Now that we’ve looked at decluttering our calendars, budgets, and spaces let’s wrap this series up by looking at another source of clutter: our minds. Our fast-paced lives and the instant communication we can enjoy today comes with the cost of overwhelming amounts of information. Goof ideas can spread just as quickly as bad ones and it will take discernment to filter through this noise so we can decide on our own appropriate responses. And its not just new information either. Some ideas permeate through our traditions, beliefs, and even our laws and still need to be evaluated. Take our country’s current attitude regarding marijuana, for example.
I’ve discarded several ideas over the years such as perfectionism and it’s cousins all-or-nothing and strive-for-excellence. I’m not saying striving for excellence is a bad thing by itself, just that I have to be aware of my tendency to be critical of those I perceive as not trying to their utmost limit on something. I also feel like my throttle is stuck open at times and I simply can’t maintain this intensity level. Some bad ideas are accepted as common knowledge like ‘Sticks and stones may break my bones, but words will never harm me.’ While the sentiment sounds true when looking at it with Newton’s laws of motion in mind we now know how harmful words can be through the lens of emotional abuse or cyber-bullying. What we should all understand is how powerful those words are when the victim believes them. Even the hint of a scandal can destroy celebrities and politicians.
So the question is how to start this decluttering process. Actually, that’s the first step: question. When something doesn’t line up with your belief system go ahead and question it. Then do the research and find the tools you need to back up your conclusion so you can stand up for that position. I like science and logic, myself. Having clear subjective data generally points to the truth. And ‘feelings are not arguments’ can steer you away from following lemmings going over the cliff. Most of all, slow down. Information is moving so fast but truth isn’t in a hurry.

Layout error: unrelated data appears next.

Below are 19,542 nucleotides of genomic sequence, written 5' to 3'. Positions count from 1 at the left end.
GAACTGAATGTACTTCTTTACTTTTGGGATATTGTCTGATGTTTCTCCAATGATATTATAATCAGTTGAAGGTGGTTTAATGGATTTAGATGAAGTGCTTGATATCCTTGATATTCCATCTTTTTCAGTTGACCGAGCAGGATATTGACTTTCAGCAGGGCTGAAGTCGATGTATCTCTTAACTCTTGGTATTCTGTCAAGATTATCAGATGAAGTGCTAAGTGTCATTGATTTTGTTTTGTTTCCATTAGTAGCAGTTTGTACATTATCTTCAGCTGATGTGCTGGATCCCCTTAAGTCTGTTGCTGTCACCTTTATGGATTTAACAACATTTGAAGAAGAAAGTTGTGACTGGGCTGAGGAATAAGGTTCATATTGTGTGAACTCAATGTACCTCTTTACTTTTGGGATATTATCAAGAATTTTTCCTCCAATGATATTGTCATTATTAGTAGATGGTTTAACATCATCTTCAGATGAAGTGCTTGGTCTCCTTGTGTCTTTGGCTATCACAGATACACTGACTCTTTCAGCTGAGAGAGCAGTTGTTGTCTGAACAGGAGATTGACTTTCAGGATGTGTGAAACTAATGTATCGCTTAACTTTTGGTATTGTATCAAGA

That brings me to the sorting part of the process. Some of the categories to sort ideas into include beneficial, useless, and toxic. It’s up to you to decide how you would characterize ideas. But some ideas are sticky and harder to discard. Let’s start with the easiest ones first: hypothetical hysteria doesn’t serve you or your goals. Yes, it’s important to forecast and prepare for life’s oncoming challenges. But that research step is so important. Is there real data (rather than models or projections) and real science to stand on? What about real historical facts as a basis for the end-of-the-world scenarios? After the obvious discards it can get challenging and this process takes time. There’s an ongoing maintenance aspect of guarding yourself against re-contaminating your mind with those ideas you’ve already debunked. And some of those stickier ideas require reprogramming. Remind yourself of your arguments or the data used to draw your conclusions.
Instead of the usual ‘contain’ step I propose you share your conclusions and help sanitize the world of bad ideas. As a language aficionado I find it interesting that ‘hype’ can seem to be included in ‘hypothetical’ and ‘sanitizing’ might help to spread ‘sanity’.